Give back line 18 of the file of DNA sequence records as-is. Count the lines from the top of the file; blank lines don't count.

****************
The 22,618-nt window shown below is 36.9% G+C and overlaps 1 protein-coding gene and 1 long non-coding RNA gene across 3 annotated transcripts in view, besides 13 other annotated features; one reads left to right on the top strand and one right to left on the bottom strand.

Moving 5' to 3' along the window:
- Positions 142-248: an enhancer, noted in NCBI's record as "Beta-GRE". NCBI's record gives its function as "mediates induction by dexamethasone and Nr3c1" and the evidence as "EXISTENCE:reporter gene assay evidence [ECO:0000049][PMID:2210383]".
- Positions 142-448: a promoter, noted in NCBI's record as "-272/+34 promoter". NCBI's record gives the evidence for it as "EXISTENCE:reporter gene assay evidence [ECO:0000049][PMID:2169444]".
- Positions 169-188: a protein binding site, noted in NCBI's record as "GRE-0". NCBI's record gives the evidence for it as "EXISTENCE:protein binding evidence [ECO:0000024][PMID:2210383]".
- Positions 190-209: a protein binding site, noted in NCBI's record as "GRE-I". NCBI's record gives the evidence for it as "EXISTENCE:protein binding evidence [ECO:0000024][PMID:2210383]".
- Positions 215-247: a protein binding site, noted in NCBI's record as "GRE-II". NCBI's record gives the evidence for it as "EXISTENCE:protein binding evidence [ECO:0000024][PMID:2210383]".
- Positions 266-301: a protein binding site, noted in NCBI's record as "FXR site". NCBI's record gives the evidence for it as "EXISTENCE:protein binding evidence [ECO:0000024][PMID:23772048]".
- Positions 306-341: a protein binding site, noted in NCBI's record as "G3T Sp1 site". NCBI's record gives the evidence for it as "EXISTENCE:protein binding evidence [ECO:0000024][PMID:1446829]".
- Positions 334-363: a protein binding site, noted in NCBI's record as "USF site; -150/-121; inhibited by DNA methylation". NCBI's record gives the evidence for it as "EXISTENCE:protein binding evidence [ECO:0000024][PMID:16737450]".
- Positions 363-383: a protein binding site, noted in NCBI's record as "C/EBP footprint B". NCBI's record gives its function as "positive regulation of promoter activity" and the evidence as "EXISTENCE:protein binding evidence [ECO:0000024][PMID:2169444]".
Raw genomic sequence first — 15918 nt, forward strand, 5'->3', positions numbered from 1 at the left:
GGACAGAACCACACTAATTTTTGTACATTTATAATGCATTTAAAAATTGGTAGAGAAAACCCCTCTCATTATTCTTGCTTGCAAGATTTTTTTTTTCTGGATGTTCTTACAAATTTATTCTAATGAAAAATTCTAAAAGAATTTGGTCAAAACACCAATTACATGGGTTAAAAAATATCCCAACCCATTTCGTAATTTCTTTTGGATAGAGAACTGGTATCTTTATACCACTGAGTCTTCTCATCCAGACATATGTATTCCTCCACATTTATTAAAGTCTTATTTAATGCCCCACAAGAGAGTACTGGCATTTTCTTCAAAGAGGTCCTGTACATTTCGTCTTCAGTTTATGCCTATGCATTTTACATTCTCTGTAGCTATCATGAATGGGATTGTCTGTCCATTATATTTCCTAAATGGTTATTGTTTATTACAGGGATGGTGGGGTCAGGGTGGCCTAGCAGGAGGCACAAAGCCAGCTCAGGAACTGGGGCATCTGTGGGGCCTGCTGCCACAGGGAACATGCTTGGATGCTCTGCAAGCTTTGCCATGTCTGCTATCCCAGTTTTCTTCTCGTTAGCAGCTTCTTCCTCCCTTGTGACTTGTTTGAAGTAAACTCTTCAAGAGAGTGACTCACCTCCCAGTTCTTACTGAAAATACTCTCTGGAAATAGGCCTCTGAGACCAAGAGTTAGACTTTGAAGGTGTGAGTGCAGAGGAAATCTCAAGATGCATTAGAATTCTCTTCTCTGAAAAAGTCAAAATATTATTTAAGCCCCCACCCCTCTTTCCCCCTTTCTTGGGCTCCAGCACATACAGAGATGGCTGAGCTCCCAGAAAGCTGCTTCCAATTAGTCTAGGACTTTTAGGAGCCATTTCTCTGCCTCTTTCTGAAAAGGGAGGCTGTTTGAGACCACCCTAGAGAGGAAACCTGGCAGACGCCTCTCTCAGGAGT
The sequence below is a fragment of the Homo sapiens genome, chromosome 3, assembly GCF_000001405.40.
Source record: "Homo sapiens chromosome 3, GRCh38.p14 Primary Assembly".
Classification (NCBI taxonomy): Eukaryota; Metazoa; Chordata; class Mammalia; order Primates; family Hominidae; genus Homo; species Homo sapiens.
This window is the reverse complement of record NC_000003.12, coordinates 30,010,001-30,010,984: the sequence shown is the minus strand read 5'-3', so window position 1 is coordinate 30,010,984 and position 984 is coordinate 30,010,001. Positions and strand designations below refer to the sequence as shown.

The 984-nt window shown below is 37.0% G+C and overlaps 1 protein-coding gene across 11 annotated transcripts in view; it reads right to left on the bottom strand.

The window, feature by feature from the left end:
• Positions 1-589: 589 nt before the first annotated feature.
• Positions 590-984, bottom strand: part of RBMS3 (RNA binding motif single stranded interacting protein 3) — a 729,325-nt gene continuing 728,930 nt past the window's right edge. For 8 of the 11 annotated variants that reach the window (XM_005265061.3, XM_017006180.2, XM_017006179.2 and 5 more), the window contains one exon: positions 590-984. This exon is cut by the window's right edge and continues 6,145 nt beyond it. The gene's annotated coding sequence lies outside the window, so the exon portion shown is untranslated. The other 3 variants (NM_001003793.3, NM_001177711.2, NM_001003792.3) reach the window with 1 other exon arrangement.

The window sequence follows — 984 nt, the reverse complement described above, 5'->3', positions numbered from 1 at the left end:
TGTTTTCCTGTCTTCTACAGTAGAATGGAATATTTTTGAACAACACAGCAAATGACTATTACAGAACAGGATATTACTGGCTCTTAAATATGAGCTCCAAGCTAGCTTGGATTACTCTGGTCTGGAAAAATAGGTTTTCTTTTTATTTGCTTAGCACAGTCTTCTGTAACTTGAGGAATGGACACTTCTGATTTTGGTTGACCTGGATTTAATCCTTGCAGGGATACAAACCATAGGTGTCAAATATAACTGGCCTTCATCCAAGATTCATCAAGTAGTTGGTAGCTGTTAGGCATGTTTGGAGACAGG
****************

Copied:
The 984-nt window shown below is 37.0% G+C and overlaps 1 protein-coding gene across 11 annotated transcripts in view; it reads right to left on the bottom strand.